It’s been an interesting few weeks here in Nagoya following the Tohoku Earthquake.
First of all, let me just say that what happened to the people in the northern part of Japan, and whoever else was affected is truly heartbreaking. It’s going to take a long time for these great people to rebuild and get their lives back to a sense of normalcy. In a way, I feel honored to be here while history is being made, however depressing it may be.
However, I must say, Nagoya is perfectly fine. It’s quite shocking to see just how much damage was left in the wake of the tsunami, when virtually nothing has changed here. There is no shortage of water, food, or any resources. Transportation has run as usual, with the only hiccup being immediately after the quake when trains running to the north part of the country were disrupted, naturally. Really, the only issues I’ve had in the last few weeks has been that the supermarket near my house ran out of my favorite flavor of packaged ramen (but still had plenty of other selections), and trying to convince everyone that I’m okay, and not in danger.
One major issue with this whole ordeal has been the media coverage of the events surrounding us now. News agencies today thrive on fear, sadness, and bad news, and will milk a story for all it’s worth in order to get more readers or viewers. Again, I’m not trying to downplay what has happened here, but to assume that the entire country of Japan has been devastated and is now in a major state of rebuilding would be completely false. The fear-mongering really needs to stop, because it only causes panic among our friends and families back home whose only means of information regarding the situation are these reports.
This panic has ruined a once-in-a-lifetime opportunity for many of my friends here, who were required to return to their home countries after their universities and families jumped to conclusions about what is going on. Last week was rather eerie, when we returned after spring break to find that over half of the international students that were studying here have left. For a few days, me and my close friends were thankful that none in our group were being forced to return home. Then that changed. We had to say a really heavy goodbye to someone who truly wanted to be in Japan, and whose Japanese skills were improving exponentially. Needless to say, last week was pretty much awful.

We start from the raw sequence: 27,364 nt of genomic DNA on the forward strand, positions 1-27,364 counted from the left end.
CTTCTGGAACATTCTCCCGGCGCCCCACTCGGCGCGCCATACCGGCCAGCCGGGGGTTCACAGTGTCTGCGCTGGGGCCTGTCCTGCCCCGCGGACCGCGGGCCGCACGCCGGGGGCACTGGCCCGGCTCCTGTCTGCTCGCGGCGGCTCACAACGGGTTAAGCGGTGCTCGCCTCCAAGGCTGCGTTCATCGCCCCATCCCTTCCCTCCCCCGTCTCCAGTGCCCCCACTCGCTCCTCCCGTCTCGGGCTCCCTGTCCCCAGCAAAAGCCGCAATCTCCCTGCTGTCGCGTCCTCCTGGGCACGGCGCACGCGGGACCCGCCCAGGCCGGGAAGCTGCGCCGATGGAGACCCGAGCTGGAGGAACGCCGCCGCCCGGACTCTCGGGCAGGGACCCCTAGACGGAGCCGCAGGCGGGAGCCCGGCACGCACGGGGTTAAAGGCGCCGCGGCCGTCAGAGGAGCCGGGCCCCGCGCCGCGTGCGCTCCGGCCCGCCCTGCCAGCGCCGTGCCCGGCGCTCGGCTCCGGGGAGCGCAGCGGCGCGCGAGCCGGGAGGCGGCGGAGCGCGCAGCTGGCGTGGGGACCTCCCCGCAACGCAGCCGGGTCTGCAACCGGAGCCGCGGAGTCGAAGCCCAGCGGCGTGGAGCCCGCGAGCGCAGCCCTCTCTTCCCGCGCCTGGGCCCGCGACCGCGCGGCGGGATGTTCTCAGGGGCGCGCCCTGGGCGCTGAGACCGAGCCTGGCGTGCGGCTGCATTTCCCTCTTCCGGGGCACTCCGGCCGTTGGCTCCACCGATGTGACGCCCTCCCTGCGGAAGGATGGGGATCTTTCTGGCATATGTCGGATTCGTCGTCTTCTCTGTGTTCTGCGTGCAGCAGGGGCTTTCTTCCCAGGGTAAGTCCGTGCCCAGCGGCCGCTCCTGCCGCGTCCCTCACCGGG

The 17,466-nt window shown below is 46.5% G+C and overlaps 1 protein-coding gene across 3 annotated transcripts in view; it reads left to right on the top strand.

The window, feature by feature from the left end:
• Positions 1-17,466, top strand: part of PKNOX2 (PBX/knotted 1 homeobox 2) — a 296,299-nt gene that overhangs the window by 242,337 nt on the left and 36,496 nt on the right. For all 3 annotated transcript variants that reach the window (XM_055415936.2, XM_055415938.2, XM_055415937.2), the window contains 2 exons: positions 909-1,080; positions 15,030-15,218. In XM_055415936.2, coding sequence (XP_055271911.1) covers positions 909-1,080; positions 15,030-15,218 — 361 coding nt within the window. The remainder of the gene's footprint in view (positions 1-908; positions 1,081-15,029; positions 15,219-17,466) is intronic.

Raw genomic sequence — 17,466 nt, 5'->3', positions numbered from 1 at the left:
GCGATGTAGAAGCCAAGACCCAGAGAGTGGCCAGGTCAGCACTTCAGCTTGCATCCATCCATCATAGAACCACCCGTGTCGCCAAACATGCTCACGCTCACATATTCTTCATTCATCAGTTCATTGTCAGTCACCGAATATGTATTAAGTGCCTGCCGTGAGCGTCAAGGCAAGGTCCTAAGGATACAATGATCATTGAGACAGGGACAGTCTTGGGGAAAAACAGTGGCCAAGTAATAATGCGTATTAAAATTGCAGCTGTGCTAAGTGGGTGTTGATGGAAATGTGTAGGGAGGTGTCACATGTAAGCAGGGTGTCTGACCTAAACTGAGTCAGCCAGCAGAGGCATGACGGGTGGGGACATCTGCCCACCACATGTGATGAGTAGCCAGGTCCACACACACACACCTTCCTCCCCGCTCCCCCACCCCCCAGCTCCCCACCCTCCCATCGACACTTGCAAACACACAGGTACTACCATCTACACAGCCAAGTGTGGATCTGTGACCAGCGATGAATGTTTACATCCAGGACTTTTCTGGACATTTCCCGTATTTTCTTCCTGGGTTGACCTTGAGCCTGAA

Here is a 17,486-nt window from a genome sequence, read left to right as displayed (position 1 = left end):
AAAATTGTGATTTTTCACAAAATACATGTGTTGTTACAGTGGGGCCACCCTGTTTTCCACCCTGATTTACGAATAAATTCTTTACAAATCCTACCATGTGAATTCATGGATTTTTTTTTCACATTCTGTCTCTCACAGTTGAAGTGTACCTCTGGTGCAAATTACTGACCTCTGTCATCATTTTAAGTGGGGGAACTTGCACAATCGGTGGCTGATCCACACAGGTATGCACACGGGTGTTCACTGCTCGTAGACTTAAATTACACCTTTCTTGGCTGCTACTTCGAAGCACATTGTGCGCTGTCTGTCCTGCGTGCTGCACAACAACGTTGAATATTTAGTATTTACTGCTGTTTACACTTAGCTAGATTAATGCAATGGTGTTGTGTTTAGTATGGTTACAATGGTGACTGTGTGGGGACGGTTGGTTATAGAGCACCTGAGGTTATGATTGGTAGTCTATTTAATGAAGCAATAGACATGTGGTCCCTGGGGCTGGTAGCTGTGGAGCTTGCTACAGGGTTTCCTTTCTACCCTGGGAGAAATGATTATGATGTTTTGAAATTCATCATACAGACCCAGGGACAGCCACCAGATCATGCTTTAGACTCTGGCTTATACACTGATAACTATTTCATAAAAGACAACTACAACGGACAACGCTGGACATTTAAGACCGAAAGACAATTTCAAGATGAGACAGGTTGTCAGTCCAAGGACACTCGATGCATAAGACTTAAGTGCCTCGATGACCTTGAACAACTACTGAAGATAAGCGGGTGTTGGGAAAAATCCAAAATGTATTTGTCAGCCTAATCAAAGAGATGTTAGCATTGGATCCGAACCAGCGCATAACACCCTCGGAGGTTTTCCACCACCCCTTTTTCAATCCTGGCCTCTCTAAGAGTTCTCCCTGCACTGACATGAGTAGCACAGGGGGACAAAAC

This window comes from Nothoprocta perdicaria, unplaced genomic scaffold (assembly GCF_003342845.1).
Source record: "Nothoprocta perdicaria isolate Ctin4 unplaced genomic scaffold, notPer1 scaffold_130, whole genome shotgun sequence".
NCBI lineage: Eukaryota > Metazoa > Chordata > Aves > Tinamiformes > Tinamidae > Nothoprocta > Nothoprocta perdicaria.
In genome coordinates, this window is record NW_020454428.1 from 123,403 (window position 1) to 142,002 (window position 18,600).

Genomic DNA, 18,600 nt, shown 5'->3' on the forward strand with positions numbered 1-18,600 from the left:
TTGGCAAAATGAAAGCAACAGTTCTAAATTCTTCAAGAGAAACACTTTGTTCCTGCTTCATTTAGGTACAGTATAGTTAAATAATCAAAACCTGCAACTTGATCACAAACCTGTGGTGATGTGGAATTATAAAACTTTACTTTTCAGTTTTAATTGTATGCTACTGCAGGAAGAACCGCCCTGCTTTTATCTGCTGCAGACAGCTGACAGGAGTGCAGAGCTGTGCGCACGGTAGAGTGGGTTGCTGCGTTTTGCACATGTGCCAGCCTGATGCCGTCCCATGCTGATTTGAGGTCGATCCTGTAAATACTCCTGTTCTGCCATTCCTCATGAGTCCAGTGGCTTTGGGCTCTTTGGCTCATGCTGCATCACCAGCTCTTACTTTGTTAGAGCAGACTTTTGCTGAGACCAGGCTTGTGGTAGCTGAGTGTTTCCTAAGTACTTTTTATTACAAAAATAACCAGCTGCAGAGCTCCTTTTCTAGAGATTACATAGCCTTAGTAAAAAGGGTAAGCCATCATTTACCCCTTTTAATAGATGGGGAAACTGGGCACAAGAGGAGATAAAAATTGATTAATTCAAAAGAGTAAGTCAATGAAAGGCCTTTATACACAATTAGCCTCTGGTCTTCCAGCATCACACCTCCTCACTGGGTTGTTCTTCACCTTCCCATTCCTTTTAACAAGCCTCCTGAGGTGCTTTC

If anyone representing my university reads this, please realize that I am truly fine, and to require me to return home at this point would do so much more damage than good. The international students here have formed such strong camaraderie in the wake of the last few weeks, and every time we have to say goodbye to someone else, the cycle starts all over again. Again, this is such an exciting experience and to cut it short without having all the necessary information would be such a shame.
Now, it seems things are settling down, although with fewer friends.
This last weekend, I was able to have a wonderful 21st birthday celebration with those that did remain (radiation theme, anyone?) It was a unique experience… one that I will never forget. Here’s me getting teary-eyed over the birthday 乾杯 (photo by Ben Plant):
I’ve really become more thankful for my safety and health, the friends that I’ve made here, and that I have such a great support system behind me, both here and back home. I hope that there are many more adventures to be had while I’m in this amazing country.
It’s my birthday!
I got to spend it with some pretty amazing people! There was only one person who I really wish could have been there. :( Miss you Whit!
But so thankful that I got to have such a unique experience for the big 2-1. I’m sure there are a few not-so-classy pictures that will surface in the days to come.